Thoughts regarding Art2Ride

Art2Ride has gained many more followers over the recent years, which is amazing. Several people have realized the benefits with this way of training their horses. Unfortunately, more followers also mean that more critics are beginning to keep an eye on us. 

I've seen pictures comparing a horse that stretches all the way to the ground with a horse that is being ridden in roll kur, under the heading "why go from one evil to another". 

In my world one can not force a horse to go in a deep position with the head in front of the vertical. If the horse work in a long, low and forward frame, the reins has to be very long. The horse will at any time be able to lift its head before the rider can react with the rein. With roll kur, the horse is ridden behind the vertical with a short rein. That is, if it tries to lift its head, it will meet resistance from the reins. I can not see the comparison.

I have also been made aware of that the horses stumble more when they work in a deep frame compared to when they go higher. I have tried to observe my 4 horses regarding this recently. Of course, I can not say anything in general, but my horses do not stumble either more or less depending on their head carriage. They stumble when I start missing gravel in the arena and they stumble when they get unconcentrated. Or if they go from being excited to suddenly relax. 

For those who have done this work in 1,5 to 2 years, one can suddenly doubt if it is correct to let the horse stretch all the way down to the ground.  This doubt is due to the fact that the horses have now become stronger. They can now move more actively, even in a higher position. But this does not mean that you should not ask them to stretch deeper from time to time. Like us, they need to stretch the whole body. 

The first year (or 2) with this training, you are happy when the horse stretch to the ground. The horse almost just throws its head towards the ground when it finally finds its a pleasant way to move. Later in the training, it will stretch the head and neck more out and forward. Simply because it now has more muscles so that this is now possible. As a rider you have to get used to this new feeling. You suddenly have a completely different contact on the reins because the horse now naturally accepts and even seeks the contact on the rein.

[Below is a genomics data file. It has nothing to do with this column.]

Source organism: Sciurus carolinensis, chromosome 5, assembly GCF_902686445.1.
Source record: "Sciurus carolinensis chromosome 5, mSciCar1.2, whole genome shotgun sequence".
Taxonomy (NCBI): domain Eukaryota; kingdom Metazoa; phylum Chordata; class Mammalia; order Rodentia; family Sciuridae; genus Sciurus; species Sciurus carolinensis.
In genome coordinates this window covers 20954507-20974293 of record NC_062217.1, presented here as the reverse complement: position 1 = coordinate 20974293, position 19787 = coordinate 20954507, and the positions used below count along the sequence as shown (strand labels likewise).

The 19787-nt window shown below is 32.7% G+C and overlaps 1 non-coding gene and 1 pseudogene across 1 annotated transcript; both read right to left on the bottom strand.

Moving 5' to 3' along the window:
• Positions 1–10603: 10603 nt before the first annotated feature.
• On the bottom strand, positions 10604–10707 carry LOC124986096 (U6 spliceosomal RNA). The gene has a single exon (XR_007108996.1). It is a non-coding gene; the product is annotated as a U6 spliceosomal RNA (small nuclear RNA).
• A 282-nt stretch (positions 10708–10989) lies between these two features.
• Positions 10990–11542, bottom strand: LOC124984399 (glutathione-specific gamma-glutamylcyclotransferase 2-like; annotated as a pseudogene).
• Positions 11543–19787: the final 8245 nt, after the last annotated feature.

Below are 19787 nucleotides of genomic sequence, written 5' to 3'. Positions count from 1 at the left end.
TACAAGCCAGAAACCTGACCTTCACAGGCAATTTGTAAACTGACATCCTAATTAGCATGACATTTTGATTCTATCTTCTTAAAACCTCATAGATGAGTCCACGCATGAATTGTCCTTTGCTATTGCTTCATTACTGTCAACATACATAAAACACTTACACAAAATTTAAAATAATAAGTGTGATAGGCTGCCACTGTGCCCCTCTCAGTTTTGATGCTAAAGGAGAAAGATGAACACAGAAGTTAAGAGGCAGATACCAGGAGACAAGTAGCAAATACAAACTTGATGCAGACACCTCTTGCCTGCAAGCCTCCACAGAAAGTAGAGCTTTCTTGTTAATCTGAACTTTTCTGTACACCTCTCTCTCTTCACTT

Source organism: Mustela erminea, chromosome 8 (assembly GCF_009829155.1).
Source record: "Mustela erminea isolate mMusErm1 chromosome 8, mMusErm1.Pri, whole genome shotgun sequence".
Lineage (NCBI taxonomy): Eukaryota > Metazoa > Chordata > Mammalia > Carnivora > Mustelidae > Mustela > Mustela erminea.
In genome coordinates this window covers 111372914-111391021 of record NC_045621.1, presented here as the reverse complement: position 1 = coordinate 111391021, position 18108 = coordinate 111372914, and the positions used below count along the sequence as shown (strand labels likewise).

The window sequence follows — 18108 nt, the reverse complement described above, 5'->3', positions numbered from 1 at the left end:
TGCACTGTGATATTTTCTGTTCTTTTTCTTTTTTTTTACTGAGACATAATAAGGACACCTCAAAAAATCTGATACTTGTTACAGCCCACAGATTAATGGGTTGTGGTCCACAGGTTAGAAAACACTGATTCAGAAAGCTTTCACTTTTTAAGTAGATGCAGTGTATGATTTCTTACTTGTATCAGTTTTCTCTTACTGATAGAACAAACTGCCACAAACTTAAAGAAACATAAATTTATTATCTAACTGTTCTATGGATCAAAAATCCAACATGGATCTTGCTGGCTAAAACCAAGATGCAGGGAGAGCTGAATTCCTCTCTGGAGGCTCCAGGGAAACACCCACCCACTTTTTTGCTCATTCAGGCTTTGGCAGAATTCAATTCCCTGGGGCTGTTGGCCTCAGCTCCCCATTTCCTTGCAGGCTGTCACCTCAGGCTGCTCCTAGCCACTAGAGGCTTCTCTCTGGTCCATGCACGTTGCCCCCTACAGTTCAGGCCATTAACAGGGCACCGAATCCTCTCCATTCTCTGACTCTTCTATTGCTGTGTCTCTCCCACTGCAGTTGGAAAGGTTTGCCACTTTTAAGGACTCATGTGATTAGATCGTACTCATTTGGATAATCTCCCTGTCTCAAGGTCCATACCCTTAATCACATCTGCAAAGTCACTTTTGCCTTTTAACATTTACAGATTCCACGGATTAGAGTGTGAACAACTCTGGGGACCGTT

Those who struggles with this form of training and think that the horses do not develop more are most often  those who accept that the horse now goes higher and therefore does not do anything about it. You have to constantly watch the horse's back. If it does not develop and start lifting the back behind the saddle (where it is possible to see when there is a rider on) then something is wrong. And most often it's because you do not let the horse momentarily stretch deep enough. 

When the horse is stronger, it will not go deeper than what it thinks is least strenuous. That is, we will have to ask it to stretch. And this is done easiest by asking for a yield. Mostly just a few steps, for example, through a corner, simply to remind it to keep stepping underneath itself and to take weight on the inside hind. 

But now the horse is so strong that you can easily ride it in a higher position in between. 

Another thing to keep in mind when criticizing how long and how deep we train our horses is that none of our horses work with the head close to the ground in 30 min. at a time. The horse will automatically lift the head from time to time. And no one can force it to put its head to ground again. We can try to show that path by positive reinforcement, but we will never be able to stretch a horse who is hurt or feeling uncomfortable unless we find the cause of its discomfort.

On the video below, you can see my horse Amaze, who has a kissing spine behind the wither, arthritis in the left hock and an injury in the left shoulder. If I tried to get this horse up in a higher position, one can almost imagine how she would sink even more in the area behind the wither. This is the only way I can make this horse stronger over time. With a horse like Amaze, it will probably take three to four years before you can see that her back starts to lift. This is really just a video I was doing at work because we had a quietly moment and I wanted to see if she was moving regularly when stretching.

These are just my thoughts and if someone thinks something else or have questions then you are always welcome to write to me.